Kaninnomiya Imperial Prince Sukehito (閑院宮典仁親王)

Kaninnomiya Imperial Prince Sukehito (April 1, 1733 - August 1, 1794) was the head of the Miyake (house of an imperial prince) in Edo period and member of the Imperial family. His childhood name was Hisanomiya. He was the second head of the Kaninnomiya family and was from the hereditary Imperial family. His former name was Emperor Kyoko or Kyokoin. Imperial Prince Sukehito lived during the Edo period, and later he was given the title Emperor Kyoko after the end of Meiji period. He was a talented poet of Waka (a traditional Japanese poem of thirty-one syllables) who was one of the popular poets of oral tradition in the Kokindenju, he was also known to be good with a brush and an very rare example of his calligraphy in black paint exists in Tanzaku (a long sheet on which Waka poems are written). He was Emperor Kokaku's father. His place of entombment is called as Mausoleum as he was given the posthumous honorific title of Emperor. His mausoleum is located in Rozan-ji no Misasagi (the Rozan-ji mausoleum) (Kamigyo Ward, Kyoto City).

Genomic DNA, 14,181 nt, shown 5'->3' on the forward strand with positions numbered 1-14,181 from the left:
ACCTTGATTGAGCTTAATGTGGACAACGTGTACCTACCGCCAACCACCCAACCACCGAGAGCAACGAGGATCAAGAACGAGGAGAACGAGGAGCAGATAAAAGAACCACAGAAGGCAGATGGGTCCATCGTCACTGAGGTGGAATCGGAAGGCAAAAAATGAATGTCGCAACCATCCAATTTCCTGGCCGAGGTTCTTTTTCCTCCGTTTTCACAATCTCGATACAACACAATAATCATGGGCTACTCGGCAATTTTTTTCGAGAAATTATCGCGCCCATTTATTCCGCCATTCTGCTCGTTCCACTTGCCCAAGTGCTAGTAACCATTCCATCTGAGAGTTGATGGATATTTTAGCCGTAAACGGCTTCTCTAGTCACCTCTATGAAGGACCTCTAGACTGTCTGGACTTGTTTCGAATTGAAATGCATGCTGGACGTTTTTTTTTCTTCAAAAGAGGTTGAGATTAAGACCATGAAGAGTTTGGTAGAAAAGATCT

Genealogy
He was Emperor Higashiyama's grandchild and the second Prince of Kaninnomiya Imperial Prince Naohito. His foster mother was Chancellor, Motohiro KONOE's daughter, FUJIWARA no Shushi. His birth mother was Ie no Nyobo (a lady in waiting), Sanuki. His Miyasudokoro (wife) was Emperor Nakamikado's fifth Princess, Imperial Prince Fusako.

Brief Personal History
Since Emperor Gomomozono died in 1779 without having a prince to become his successor, Imperial Prince Sukehito's sixth Prince, Imperial Prince Morohito (Tomohito) succeeded to the throne in haste (Emperor Kokaku).
Since his father, Imperial Prince Sukehito's rank in the Imperial Palace was lower than Minister, the respected title of the retired emperor was about to be given to Imperial Prince Sukehito, but he did not receive it, since the Senior Councilor of the Edo bakufu (Japanese feudal government headed by a shogun), Sadanobu MATSUDAIRA was ageist it. (Songo ikken - Songo Incident)

In 1884, he was given the posthumous name of 'Emperor Kyoko' and the respected title of 'retired emperor,' being Emperor Meiji's great great grandfather, (The procedure to do this was a lot more complicated since the system of having a 'the retired emperor' was abolished after Meiji period) so, after that he was called Emperor Kyoko or Kyokoin, instead of Kaninnomiya Imperial Prince Sukehito.